Dead in the ground, alive in the heart, expressed in this room.
Understood by … well, not everyone.
“I sent a picture of one of the pieces to a friend of mine, and she said, ‘I don’t see the point, I think it is very morbid and I don’t appreciate it,’” says Roberto Rico, one of 11 artists contributing to City Hall’s current Flores para el Dia de los Muertos exhibit in the Chamber Gallery, in a run-up to the Mexican Day of the Dead holiday, November 1-2.
Celebrated primarily in the Mexican culture, Day of the Dead has macabre touches—skull death masks, gravesites, crosses held aloft—but is ultimately a festive remembrance of deceased friends and loved ones.
“I said, ‘Well, I can see your point,’” says Rico, who was born and raised in Mexico. “But where I come from, we realize death is always right behind our right shoulder, the only thing we cannot escape from. So in the Mexican culture, death is our friend. The more we look at it that way, the more we can be thankful for the permission to stay alive.”
Beyond providing perhaps the most concise explanation of the holiday’s spirit and purpose, Rico painted two pieces for the exhibit, the title of which translates to “Flowers for the Day of the Dead.” Unlike Rico, fellow artist Alexander Huerta was initially uncomfortable with the theme.
“It was a bit of a struggle and it frightened me a little,” says the California-born Huerta, whose parents, both deceased, were Mexican but also born in the U.S. “I approached the subject of death with a totally American viewpoint, that death is sad or something is missing. Doing this show, I had to change to a celebratory thought process from a mourning process.”
Among the traditions of the holiday—which can be traced back to an Aztec festival devoted to the goddess Mictecacihuatl—celebrants build altars honoring the departed using skulls made of sugar, and the dead’s favorite food, drink and belongings, leaving them as gifts at the cemetery, where they pray and sing.
As “Flores” in the exhibit title indicates, flowers are a vital element of the holiday’s festivities, particularly the golden-hued marigolds that adorn altars, so they are also central to the dozen images in the display.
Represented in various media and material, the marigold is most prominently depicted in Sophia McMahan’s “From Death Comes Life,” a large, papier-mâché marigold rising from a black, skull-painted base. Sprinkled with brown, dying leaves, it blossoms into a life-affirming symbol of vibrant green and pink, dotted with glitter.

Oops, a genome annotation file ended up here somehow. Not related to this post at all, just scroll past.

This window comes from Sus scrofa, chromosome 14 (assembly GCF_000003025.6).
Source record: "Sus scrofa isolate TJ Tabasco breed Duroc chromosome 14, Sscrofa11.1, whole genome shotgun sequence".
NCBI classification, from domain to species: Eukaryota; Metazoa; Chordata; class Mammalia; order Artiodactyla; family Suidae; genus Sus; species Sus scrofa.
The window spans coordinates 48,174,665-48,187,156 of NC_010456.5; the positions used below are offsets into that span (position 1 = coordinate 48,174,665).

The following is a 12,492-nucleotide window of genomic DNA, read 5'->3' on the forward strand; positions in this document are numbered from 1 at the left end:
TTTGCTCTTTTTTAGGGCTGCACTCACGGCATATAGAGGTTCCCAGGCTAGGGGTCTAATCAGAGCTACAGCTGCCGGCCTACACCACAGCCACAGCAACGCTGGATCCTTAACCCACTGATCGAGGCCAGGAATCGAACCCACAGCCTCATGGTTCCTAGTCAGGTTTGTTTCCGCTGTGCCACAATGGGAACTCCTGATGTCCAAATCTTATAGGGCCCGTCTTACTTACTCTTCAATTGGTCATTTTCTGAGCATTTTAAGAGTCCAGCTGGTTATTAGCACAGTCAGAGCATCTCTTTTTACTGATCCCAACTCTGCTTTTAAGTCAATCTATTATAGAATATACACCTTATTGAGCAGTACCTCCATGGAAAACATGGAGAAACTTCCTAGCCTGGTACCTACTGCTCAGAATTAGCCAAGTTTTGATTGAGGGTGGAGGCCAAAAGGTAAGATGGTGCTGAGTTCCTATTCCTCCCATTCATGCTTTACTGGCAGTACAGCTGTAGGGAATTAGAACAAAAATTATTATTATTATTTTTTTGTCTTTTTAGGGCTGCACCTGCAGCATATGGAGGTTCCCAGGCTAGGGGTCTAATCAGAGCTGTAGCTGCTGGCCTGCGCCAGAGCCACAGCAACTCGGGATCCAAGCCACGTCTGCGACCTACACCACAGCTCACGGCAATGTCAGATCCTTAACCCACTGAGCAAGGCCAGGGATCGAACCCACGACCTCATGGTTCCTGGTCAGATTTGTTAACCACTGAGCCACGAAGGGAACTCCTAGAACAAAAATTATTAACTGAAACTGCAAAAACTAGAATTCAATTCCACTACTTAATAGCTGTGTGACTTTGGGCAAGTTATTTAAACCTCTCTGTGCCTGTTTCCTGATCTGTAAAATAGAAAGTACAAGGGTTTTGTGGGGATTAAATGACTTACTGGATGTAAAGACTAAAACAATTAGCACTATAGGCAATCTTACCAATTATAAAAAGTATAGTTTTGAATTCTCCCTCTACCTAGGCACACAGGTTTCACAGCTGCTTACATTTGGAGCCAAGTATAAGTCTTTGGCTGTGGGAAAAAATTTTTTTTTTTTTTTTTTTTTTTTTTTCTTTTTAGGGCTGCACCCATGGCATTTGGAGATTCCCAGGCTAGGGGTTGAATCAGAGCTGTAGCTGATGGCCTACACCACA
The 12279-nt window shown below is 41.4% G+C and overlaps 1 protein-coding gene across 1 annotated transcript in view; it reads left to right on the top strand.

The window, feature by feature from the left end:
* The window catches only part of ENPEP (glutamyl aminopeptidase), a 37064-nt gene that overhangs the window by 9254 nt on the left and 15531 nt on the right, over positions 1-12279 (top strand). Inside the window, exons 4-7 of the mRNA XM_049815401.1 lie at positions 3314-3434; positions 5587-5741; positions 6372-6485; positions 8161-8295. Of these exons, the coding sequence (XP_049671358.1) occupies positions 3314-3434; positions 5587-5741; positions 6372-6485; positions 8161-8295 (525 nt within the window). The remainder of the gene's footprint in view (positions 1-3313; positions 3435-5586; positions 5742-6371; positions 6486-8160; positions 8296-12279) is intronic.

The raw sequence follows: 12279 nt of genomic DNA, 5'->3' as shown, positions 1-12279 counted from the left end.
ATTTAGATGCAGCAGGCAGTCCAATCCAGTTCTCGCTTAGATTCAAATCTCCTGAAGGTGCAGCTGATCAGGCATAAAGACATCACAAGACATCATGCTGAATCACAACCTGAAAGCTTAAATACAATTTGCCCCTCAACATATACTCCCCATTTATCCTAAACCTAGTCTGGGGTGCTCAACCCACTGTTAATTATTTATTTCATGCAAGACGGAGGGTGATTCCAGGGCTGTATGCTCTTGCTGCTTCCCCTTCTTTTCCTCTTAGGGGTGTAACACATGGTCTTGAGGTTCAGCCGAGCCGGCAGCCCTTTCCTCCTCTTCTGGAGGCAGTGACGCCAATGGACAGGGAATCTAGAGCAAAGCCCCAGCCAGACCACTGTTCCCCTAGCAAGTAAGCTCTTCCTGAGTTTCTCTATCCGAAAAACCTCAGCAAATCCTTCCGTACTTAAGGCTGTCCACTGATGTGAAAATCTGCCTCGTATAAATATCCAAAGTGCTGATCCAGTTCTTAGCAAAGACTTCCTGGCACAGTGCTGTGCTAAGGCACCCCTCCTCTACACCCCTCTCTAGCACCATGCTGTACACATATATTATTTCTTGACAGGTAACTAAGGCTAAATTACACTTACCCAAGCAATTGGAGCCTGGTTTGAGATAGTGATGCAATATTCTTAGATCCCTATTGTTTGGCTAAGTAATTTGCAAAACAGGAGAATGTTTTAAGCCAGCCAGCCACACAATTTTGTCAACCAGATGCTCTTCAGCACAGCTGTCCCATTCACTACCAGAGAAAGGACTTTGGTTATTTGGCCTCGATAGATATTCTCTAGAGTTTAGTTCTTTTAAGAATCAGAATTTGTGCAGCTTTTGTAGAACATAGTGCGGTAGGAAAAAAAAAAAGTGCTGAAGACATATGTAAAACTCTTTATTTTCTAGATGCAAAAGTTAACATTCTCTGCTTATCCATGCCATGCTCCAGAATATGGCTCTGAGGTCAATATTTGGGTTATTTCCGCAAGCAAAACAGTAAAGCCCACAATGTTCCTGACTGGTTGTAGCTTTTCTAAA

Specifically honoring a departed loved one, Sandra Ward’s multidimensional woodcarving, “Bisabuela,” portrays the stately dignity of her late great-grandmother of Oaxaca, Mexico. In Adolfo Gonzalez’s striking, slim-paneled “Santuario,” a colorfully rendered, death-masked woman resembles a comic-book vixen, simultaneously lovely and funereal, above her a small glass enclosure containing a mini skull garnished with flowers. Likewise, Theresa Lucero’s “Marisol Marigold” portrays a skeletal-faced young woman with long, flowing blue hair, wearing a crown of flowers.
More directly expressing the traditions, Rico’s “Noche de Muertos,” done in acrylic and shellacked to a shiny gloss, takes us into the cemetery ceremony, as women in shawls stand over a grave under a night sky aglow in candles and stars, the deceased’s spirit discreetly rising from the corner of the tableau.
“The spirit is saying, ‘I’m here, I’m in the night, I’m in the flowers,’” Rico says. Across the gallery, in Rico’s “Flores para mis Muertos,” the artist inserts a younger version of himself into the image, holding flower bouquets above a woman in a glamorous, almost Mardi Gras-style skull mask, touched by red lips and makeup.
Watch where you step—artwork is at your feet as well. “Flowerbed,” a mixed-media piece by Justin Favela, conveys that image as a casket adornment, an array of paper flowers in a rich rainbow of red, white, yellow, pink, red, purple, orange and turquoise. Untitled, a piece by Javier Sanchez is a sprawl of eight squares of dried, crushed marigolds, each anchored by a single candle.
Compellingly, Huerta’s mixed-media “Don’t Buy Me Flowers When I’m Dead” contains an image of his mother, who passed in 1990, covering a black alley wall, as windows in the surrounding building are peppered with figures cut from old magazines, all in death masks. Children frolic in celebration on the street below, and a man paints graffiti of Huerta’s title on a nearby wall.
“My mom, she used to tell us, ‘Buy me flowers now, don’t buy them when I’m dead—how will I appreciate them when I’m dead?’ It was a recurring theme,” Huerta says, noting that after procrastinating on the piece, he finally grew comfortable with it.
“As you become an adult, you learn that all your fears need to be walked through—that’s the truth about all fears,” Huerta says. “This taught me that I’m as free as I think I am. Death is no longer that scary, sad subject for me. I try to get the most out of every day.”
Flores Para el Dia de los Muertos
7 a.m.-5:30 p.m. Mon-Thu through Nov. 7, City Hall Chamber Gallery, 495 S. Main St., free, 229-1012, ArtsLasVegas.org.